Chronic kidney disease (CKD) is common, but under-recognized, in the health care system, where improving patient safety is a high priority. Poor disease recognition and several other features of CKD make it a high risk condition for adverse safety events. These adverse safety events may include those usually cited for the general population, but also, disease-specific unsafe practices and errors, which in turn, can lead to adverse disease endpoints. Hypothesis: an intervention designed to increase recognition of CKD (a structural measure) will reduce adverse events (outcome measures) by a decrease in the frequency of unsafe medical practices and errors (process measures). Overall aims: 1) We will establish disease-specific process measures reflecting patient safety in CKD (CKD-PSIs) and then measure them in a CKD validation cohort, which will be tracked longitudinally]. 2) [We will evaluate an intervention designed to improve recognition of CKD in a pilot study of CKD patients]. Intervention: An alert system comprised of a CKD med-alert bracelet (or necklace) with a web-based informational link describing the safe care of patients with kidney disease. Study design: a) A consensus-based process intended to establish a set of CKD-PSI linked to disease- specific patient safety, [b) a cohort study of persons with CKD to validate the use of the CKD-PSIs, c) a pilot study of persons with CKD to determine the acceptance and impact of the alert system with longitudinal follow- up to identify preliminary evidence of the efficacy of the intervention on the incidence of CKD-PSIs . Study population: Persons with Stage III - V, pre-dialysis CKD enrolled from a single center with two associated hospitals [validation cohort study: n = 250, pilot study = 100]. Study Measurements: Participants [in both the validation cohort and pilot sample] will undergo baseline and annual in-center visits for medical history and medication review, measurement of renal function (serum Cr for estimation of GFR), follow-up telephone calls [every 4 months between visits] for medical events, and review of hospitalizations (expected duration: from 1 to 3 annual follow-up visits). [Pilot study participants will undergo critical incident surveys at 1 year.] Outcomes: a) [CKD-PSIs (process measures) expected to] include medication errors (e.g., NSAIDs, improperly dosed meds), toxic exposures (e.g., contrast agents, etc), and medical events (e.g., hyperkalemia or hypoglycemia, etc);b) outcome measures including changing renal function, hospitalization, ESRD, and death will also be tracked;c) [acceptance of Med-alert intervention] . Expected findings: Endorsed CKD-PSIs will be feasibly measured and detectable at a significant baseline rate. These CKD-PSIs will show evidence of association with subsequent adverse renal outcomes. The alert intervention will be well tolerated over time and demonstrate indications of a positive impact on the safety of care of patients with CKD. The findings from this study will be instrumental to the development of a randomized controlled trial testing whether increased disease recognition will reduce adverse disease outcomes in CKD via improved patient safety].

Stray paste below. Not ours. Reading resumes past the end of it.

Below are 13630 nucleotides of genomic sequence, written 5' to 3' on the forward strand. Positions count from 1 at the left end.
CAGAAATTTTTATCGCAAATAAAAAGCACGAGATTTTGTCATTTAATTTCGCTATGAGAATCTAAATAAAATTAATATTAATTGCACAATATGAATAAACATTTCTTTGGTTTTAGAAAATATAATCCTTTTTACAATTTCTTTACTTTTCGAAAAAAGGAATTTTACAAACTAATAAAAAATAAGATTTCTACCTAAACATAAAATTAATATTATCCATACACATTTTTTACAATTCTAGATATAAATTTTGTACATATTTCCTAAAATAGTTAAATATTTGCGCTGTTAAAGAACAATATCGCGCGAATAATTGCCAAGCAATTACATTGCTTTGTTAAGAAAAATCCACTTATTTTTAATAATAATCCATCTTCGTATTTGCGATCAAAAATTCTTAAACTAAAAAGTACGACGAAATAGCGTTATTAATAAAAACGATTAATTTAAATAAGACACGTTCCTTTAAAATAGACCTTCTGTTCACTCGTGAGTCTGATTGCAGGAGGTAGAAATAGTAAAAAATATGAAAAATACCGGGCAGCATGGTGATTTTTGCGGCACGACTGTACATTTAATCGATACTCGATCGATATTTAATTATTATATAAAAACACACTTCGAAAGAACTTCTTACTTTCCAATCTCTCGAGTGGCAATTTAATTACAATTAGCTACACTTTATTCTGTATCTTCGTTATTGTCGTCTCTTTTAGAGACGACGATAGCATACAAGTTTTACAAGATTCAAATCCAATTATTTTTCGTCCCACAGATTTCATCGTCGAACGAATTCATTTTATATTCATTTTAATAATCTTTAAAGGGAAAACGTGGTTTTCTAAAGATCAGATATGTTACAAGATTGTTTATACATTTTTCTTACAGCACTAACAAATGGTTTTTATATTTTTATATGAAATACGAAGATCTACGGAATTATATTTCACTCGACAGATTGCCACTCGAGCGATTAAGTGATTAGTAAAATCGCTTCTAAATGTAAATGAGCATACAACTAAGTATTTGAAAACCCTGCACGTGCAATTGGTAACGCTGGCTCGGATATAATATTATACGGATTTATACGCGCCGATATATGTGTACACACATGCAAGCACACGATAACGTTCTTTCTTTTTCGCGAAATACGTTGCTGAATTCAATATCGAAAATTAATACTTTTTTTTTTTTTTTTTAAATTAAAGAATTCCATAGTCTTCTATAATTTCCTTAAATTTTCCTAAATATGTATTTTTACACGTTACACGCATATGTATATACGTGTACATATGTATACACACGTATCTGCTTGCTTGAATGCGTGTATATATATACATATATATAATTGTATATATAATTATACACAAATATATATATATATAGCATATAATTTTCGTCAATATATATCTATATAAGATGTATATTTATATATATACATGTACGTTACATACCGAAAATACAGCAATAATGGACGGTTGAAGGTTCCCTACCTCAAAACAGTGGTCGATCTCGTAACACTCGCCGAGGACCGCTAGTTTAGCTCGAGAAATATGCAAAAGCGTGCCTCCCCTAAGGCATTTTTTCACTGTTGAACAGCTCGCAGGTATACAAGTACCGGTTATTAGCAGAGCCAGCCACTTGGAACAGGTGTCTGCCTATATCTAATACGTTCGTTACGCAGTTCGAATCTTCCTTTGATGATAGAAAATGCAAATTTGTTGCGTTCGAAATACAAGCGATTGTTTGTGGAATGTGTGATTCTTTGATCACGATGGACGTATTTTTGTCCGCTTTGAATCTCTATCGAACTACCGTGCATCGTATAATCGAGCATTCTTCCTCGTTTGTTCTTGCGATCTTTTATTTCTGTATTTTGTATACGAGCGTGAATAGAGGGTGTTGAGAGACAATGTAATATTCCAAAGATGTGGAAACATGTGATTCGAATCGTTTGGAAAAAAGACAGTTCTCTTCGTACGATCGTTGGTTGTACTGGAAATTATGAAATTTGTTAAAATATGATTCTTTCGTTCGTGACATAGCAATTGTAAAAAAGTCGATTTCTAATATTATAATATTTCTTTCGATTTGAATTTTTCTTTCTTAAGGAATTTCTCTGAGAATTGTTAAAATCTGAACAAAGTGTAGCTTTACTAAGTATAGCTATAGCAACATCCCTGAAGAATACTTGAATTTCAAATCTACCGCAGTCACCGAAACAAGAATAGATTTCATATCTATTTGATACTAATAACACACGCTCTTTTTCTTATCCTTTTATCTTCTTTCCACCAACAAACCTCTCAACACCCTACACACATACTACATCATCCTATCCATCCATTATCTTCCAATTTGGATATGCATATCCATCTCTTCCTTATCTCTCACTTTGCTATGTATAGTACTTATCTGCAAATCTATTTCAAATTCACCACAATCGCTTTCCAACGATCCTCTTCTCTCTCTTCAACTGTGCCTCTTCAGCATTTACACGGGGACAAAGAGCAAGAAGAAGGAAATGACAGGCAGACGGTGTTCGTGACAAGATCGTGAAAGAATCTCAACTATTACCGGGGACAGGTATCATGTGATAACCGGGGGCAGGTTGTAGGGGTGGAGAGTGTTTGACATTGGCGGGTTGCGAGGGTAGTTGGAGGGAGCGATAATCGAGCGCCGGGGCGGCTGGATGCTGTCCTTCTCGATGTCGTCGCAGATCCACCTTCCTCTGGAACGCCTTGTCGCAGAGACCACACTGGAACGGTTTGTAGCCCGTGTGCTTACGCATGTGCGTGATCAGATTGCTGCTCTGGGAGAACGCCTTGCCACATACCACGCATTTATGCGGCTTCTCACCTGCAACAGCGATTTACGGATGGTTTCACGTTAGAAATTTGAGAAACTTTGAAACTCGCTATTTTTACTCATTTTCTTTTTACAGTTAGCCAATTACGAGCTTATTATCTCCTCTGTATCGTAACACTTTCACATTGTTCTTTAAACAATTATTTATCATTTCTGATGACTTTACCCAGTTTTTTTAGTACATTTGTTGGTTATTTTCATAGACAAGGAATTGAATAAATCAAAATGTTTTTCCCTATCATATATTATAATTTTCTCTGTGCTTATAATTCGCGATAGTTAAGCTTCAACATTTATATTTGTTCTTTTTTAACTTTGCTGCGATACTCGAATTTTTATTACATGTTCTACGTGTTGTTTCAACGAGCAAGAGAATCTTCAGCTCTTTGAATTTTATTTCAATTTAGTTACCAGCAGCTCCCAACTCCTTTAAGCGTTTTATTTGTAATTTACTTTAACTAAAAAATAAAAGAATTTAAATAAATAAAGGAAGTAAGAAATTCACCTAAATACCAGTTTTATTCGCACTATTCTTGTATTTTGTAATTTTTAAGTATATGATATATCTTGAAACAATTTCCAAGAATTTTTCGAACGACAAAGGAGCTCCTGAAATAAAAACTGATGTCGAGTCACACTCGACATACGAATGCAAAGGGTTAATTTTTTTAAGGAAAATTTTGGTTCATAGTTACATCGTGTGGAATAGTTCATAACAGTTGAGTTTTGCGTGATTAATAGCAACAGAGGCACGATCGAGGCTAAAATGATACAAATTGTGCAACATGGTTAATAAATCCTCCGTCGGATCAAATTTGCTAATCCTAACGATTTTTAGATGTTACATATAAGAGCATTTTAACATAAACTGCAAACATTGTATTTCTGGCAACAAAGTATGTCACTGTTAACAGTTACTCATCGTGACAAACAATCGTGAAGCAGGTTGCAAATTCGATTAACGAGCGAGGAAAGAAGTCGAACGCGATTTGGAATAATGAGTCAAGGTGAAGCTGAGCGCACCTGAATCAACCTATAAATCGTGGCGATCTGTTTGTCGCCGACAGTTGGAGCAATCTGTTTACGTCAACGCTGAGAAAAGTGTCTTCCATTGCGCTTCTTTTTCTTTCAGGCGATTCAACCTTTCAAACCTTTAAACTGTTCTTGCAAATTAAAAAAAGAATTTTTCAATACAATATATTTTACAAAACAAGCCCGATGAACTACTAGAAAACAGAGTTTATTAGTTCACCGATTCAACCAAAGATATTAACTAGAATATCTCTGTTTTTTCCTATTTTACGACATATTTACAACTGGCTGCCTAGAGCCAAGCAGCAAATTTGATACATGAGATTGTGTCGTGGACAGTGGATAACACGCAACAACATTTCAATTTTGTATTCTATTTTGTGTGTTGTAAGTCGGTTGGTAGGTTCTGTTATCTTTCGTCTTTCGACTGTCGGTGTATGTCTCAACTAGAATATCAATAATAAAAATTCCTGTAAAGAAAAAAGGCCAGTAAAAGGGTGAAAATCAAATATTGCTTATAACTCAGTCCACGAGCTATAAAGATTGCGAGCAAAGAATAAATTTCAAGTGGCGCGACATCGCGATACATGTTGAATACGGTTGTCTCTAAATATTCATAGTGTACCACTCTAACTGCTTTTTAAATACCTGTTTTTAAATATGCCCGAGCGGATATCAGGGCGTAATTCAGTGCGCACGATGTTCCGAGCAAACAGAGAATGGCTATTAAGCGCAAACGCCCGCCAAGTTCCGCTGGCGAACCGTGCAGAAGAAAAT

Chronic kidney disease (CKD) is common, and often goes unrecognized among patients using the health care system where improving patient safety has become a high priority. We will validate the use CKD-specific patient safety indicators and pilot the use of a Medi-alert bracelet and necklace to increase the recognition of CKD, and evaluate its efficacy in reducing the frequency of CKD-specific safety events.
|Weir, Matthew R; Fink, Jeffrey C (2014) Safety of medical therapy in patients with chronic kidney disease and end-stage renal disease. Curr Opin Nephrol Hypertens 23:306-13|
|Ginsberg, Jennifer S; Zhan, Min; Diamantidis, Clarissa J et al. (2014) Patient-reported and actionable safety events in CKD. J Am Soc Nephrol 25:1564-73|
|Diamantidis, Clarissa Jonas; Fink, Wanda; Yang, Shiming et al. (2013) Directed use of the internet for health information by patients with chronic kidney disease: prospective cohort study. J Med Internet Res 15:e251|